Insects, Spiders, Centipedes, Millipedes

honeypot ant
Honeypot ants store honey in their abdomens to provide food for the rest of the colony.

©Alex Wild

You can find insects, spiders, and other multi-legged creatures (arthropods) anywhere in the world. So it is no surprise that there are thousands of species of arthropods in Joshua Tree National Park. They range in size from the four-inch-long tarantula (Aphonopelma iodium) and the green darner (Anax junius)-with its four-inch wingspread-to tiny gnats and mites. Joshua Tree's arthropods include the beautiful salmon-colored fairy shrimp (Branchinecta), the five-inch giant desert scorpion (Hadrurus arizonensis), and more than 75 species of butterflies. There are even more kinds of moths than butterflies. The yucca moth (Tegeticula paradoxa) is responsible for pollinating the Joshua trees after which the park is named.

All arthropods feature a hardened outer shell of exoskeleton, a segmented body, and jointed appendages. The activities of these small animals are most profoundly affected by their immediate environment: all the variations of temperature, moisture, space, and food that delimit their homes. These places are referred to as microhabitats. Some microhabitats are decidedly different from the surrounding environment. Take for example the soft-bodied, moisture-loving larva of the cactus fly (Copestylum mexicana) living in the very humid, warm environment of rotting cactus stems while surrounded by searing desert heat and single-digit relative humidity.

Several species of ants are found on the desert. Their varied adaptations are true wonders of nature. The harvester ants (Pogonomymex and Veromessor) busy themselves collecting seeds, which they store in underground granaries to use during the dry months. The honeypot ants (Myrmecocystus) have an exceptionally weird habit. Some members of the colony swallow so much honey that their abdomens get too large for them to move. They become, in effect, storage jars, providing food for the rest of the colony.

 
giant hairy scorpion

Giant Hairy Scorpion

Family

Luridae

Genus & Species

Hadrurus hirsutus

Description

length: 5.5 inches; color: pale yellow to olive brown. A waxy coating protects the scorpion from water loss.

Food

insects, occasionally small lizards and snakes

Life History

Young are born live and carried on the mother's back for 10-15 days before venturing out on their own.

Habitat

sandy areas

Activity

nocturnal and seldom encountered

Abundance

common

Where to Look

Pinyon Well, Covington Flat, Pleasant Valley, Fried Liver Wash, Twin Tanks

Notes

Scorpions are preyed upon by owls and bats. Their sting has about the same effect as that of a wasp.
 
Tarantula

Tarantula

Family

Theraphosideae

Genus & Species

Aphonopelma iodium

Description

Body 2-3 inches; 4 inch legs; color is brown to black; covered with thousands of fine hairs. Besides its eight legs, the basic sections of a tarantula's body are its cephalothorax (a fused head and thorax, or chest) and its abdomen. It also has eight closely set eyes.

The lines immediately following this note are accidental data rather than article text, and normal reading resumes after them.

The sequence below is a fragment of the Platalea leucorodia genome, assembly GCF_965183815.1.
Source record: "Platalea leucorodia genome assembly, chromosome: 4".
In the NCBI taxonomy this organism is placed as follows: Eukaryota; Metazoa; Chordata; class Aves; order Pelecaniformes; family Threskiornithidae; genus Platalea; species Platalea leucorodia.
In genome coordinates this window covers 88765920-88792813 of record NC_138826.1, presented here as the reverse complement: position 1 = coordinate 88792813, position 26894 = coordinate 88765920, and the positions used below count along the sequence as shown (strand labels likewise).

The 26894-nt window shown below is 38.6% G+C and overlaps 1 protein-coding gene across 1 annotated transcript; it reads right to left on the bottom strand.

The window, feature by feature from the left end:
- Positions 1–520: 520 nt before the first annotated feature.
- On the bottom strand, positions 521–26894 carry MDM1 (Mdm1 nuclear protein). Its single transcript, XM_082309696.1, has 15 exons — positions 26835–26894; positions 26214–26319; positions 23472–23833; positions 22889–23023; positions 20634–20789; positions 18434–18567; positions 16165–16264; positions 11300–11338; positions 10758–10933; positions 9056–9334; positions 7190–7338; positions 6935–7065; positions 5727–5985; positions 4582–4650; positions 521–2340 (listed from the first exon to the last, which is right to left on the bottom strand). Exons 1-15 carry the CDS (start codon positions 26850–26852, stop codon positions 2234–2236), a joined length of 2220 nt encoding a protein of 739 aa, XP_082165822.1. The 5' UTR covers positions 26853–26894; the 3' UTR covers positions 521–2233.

Food

Insects like beetles and grasshoppers, small lizards and mice. Tarantulas chase down their prey rather than snaring it in webs. Sensitive hairs on the spider's body allow it to detect subtle movements in its immediate environment and "home in" on a victim.

Life History

Mates in fall; litter size is 500 to 1000. Females may live 20 years or more; males may be eaten during mating. Solitary, living one to a burrow.

Habitat

Joshua tree forest; creosote scrub

Activity

When cornered by a predator, the tarantula will rub its hind legs over its abdomen, brushing hairs into its enemy's eyes.

Conservation Status

common

Where to look

Oasis of Mara, Split Rock, Wilson Canyon

Notes

These shy giants are reluctant to attack humans and their venom is no worse than a bee sting. More
 
Painted Lady

Painted Lady

Family

Nymphaliae (Brush-footed)

Genus & Species

Vanessa cardui

Description

upper side has tawny ground color, wing base is brown, oval white spot on forewing, black bar on forewing, hind wing has submarginal white spots; underwings have complex pattern; 2 to 2.5-inch wingspan

Food

thistles, mallow, yellow fiddleneck, sunflowers

Life History

multiple broods; egg pale green, barrel-shaped; laid singly. Caterpillar varies from chartreuse with black marbling to purplish with yellow back stripe

Habitat

parkwide

Conservation Status

common

Where to look

Wilson Canyon, Jumbo Rocks, Indian Cove

Notes

The number of immigrants fluctuates greatly from one year to the next. Unlike the Monarch’s annual round-trip outings, the movements of the Painted Lady are essentially one-way.

Contact the Park

Mailing Address:

74485 National Park Drive
Twentynine Palms, CA 92277-3597

Phone:

(760) 367-5500

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